Teachers, parents and members of the Buckeye Schools community discuss school safety Wednesday night with Superintendent Kent Morgan, Medina County sheriffs Capt. Ken Baca and school resource officer John Girard at Buckeye Primary School.
NATHAN HAVENNER / GAZETTE Enlarge
YORK TWP. — Buckeye Schools Superintendent Kent Morgan, Medina County sheriff’s Capt. Ken Baca and school resource officer John Girard fielded questions and explained the district’s safety policies for nearly two hours to an audience of about 75 community members Wednesday night.
Their talk, which already was scheduled for Wednesday night, followed on the heels of a threat at Buckeye Junior High School that morning.
“Everything that has been going on has been very unsettling for all of us. This is an emotionally challenging topic,” Morgan told the audience at Buckeye Primary School. “I want you to have the opportunity, when you leave here to feel like you had the opportunity to express yourself.”
After the Feb. 14 school shooting in Parkland, Fla., that left 17 dead, members of the Buckeye community began to ask questions about district policy, Morgan said.
He said one of the most frustrating things is that school officials only know what they know, and often the information is on social media before they are made aware of a potential situation.
“This is the problem. We do not hear from students or parents when things happen,” Morgan said. “In almost every situation where there has been a threat carried out against a school, in like 70 percent of those instances, someone else knew about it and never reported it.”
Wednesday morning was different.
Concerning that morning’s threat by a junior high student against another, Morgan said: “We had students that immediately reported that. Within the hour, we were already on top of it. That is rare.”
The student was arrested and taken to the Medina County Juvenile Detention.
Audience members asked questions that ranged from the district’s ALICE training (alert, lockdown, inform, counter, evacuate) to the possibility of arming district teachers with firearms or putting metal detectors at the door.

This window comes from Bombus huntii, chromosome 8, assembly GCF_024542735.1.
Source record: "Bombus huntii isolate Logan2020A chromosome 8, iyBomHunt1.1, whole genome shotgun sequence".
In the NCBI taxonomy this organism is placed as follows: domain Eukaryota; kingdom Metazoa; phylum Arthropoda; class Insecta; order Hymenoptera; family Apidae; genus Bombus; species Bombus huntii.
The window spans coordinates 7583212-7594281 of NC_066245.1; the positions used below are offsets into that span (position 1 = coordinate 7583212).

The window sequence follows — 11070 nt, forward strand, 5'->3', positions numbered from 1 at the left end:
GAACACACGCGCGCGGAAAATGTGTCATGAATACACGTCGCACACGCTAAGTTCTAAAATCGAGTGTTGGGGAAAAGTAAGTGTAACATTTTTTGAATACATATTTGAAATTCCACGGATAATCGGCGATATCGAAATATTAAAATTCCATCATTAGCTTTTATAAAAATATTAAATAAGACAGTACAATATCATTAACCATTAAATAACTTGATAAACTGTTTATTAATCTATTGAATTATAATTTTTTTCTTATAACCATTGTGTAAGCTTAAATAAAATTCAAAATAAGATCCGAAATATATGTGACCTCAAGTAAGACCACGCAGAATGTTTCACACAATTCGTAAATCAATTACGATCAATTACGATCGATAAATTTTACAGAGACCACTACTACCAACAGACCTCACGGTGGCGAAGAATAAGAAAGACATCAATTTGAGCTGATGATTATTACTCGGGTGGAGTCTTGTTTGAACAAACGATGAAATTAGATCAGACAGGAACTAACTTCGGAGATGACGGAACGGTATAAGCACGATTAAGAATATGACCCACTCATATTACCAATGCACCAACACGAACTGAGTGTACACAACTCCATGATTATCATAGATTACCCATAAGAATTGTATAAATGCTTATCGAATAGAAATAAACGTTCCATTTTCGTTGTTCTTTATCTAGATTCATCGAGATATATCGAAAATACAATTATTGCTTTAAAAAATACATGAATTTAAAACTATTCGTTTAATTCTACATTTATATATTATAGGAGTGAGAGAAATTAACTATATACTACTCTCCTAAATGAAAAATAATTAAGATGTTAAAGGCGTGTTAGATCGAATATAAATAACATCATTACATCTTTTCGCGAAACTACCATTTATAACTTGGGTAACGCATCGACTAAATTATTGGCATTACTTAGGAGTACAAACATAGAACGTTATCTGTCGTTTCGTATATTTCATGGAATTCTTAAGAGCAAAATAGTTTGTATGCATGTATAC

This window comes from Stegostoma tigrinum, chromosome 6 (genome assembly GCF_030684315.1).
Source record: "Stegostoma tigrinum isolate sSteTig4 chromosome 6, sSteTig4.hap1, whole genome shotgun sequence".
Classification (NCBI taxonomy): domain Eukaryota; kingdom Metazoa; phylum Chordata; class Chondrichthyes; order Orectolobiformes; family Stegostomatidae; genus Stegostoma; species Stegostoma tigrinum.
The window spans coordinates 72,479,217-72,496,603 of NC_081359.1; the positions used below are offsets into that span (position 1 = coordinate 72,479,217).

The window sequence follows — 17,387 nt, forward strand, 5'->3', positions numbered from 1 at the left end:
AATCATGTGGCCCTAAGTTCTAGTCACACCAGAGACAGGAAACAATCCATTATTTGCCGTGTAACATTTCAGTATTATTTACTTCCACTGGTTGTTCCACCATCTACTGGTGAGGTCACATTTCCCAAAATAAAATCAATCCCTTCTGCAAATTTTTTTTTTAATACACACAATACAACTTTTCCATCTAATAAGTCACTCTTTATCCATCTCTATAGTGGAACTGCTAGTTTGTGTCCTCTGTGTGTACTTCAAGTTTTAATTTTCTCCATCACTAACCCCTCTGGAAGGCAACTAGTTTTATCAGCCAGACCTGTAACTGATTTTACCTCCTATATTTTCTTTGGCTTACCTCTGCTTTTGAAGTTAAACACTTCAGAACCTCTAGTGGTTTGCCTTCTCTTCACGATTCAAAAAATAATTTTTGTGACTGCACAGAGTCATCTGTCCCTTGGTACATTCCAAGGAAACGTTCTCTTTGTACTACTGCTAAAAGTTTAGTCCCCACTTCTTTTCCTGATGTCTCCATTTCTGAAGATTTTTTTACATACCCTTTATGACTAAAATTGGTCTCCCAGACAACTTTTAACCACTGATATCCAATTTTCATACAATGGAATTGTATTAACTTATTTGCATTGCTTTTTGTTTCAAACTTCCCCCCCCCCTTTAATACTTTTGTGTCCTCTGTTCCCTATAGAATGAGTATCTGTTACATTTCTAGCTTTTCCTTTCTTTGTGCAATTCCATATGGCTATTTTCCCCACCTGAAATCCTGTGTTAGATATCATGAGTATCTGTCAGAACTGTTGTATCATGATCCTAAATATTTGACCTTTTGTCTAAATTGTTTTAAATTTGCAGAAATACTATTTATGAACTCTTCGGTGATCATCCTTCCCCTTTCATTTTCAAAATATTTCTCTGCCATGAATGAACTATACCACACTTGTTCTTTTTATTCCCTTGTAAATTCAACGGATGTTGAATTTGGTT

Steve Evans, of Liverpool Township, a registered nurse and former firefighter, suggested the district look into Control the Bleed training. He said many shooting victims die from loss of blood rather than the wound itself.
“If you can control the bleeding the chances of someone surviving is astronomical,” Evans said.
Teachers and older students could be trained to stop a wounded individual from bleeding to death, he said.
One audience member asked about the possibility of installing metal detectors at the door, but Capt. Baca said that isn’t necessarily the perfect solution to stop someone from entering a school with a gun.
“There are a lot of things that sound real good in conversation until you put them in practical application,” Baca said. “If you are concerned about an active shooter, do you want 50-60 kids lined up outside waiting to go through a metal detector?”
Resource officer Girard said it would take nearly all day to properly scan every student attending school in the district, and would require a specially trained individual to operate the machine.
Morgan said district is taking a look at its safety policies and procedures, but officials being made aware of a possible safety issue at school in critical.
“The best defense for us to have is to know it before it happens.”
Contact reporter Nathan Havenner at (330) 721-4050 or firstname.lastname@example.org.